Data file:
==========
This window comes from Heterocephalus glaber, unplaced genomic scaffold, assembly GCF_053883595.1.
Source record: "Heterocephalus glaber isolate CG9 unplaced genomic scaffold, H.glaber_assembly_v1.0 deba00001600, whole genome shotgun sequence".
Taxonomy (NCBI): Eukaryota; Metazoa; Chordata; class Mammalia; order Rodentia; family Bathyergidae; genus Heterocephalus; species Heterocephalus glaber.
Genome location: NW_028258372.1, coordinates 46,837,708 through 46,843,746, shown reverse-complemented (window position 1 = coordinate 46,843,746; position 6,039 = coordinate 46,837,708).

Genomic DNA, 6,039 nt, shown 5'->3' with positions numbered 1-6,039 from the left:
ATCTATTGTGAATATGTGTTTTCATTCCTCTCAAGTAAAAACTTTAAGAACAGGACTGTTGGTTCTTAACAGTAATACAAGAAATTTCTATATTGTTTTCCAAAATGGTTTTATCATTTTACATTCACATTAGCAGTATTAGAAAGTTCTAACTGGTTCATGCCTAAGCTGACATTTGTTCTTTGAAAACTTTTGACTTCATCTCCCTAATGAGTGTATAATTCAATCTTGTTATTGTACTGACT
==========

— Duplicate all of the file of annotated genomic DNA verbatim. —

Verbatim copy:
This window comes from Heterocephalus glaber, unplaced genomic scaffold, assembly GCF_053883595.1.
Source record: "Heterocephalus glaber isolate CG9 unplaced genomic scaffold, H.glaber_assembly_v1.0 deba00001600, whole genome shotgun sequence".
Taxonomy (NCBI): Eukaryota; Metazoa; Chordata; class Mammalia; order Rodentia; family Bathyergidae; genus Heterocephalus; species Heterocephalus glaber.
Genome location: NW_028258372.1, coordinates 46,837,708 through 46,843,746, shown reverse-complemented (window position 1 = coordinate 46,843,746; position 6,039 = coordinate 46,837,708).

Genomic DNA, 6,039 nt, shown 5'->3' with positions numbered 1-6,039 from the left:
ATCTATTGTGAATATGTGTTTTCATTCCTCTCAAGTAAAAACTTTAAGAACAGGACTGTTGGTTCTTAACAGTAATACAAGAAATTTCTATATTGTTTTCCAAAATGGTTTTATCATTTTACATTCACATTAGCAGTATTAGAAAGTTCTAACTGGTTCATGCCTAAGCTGACATTTGTTCTTTGAAAACTTTTGACTTCATCTCCCTAATGAGTGTATAATTCAATCTTGTTATTGTACTGACT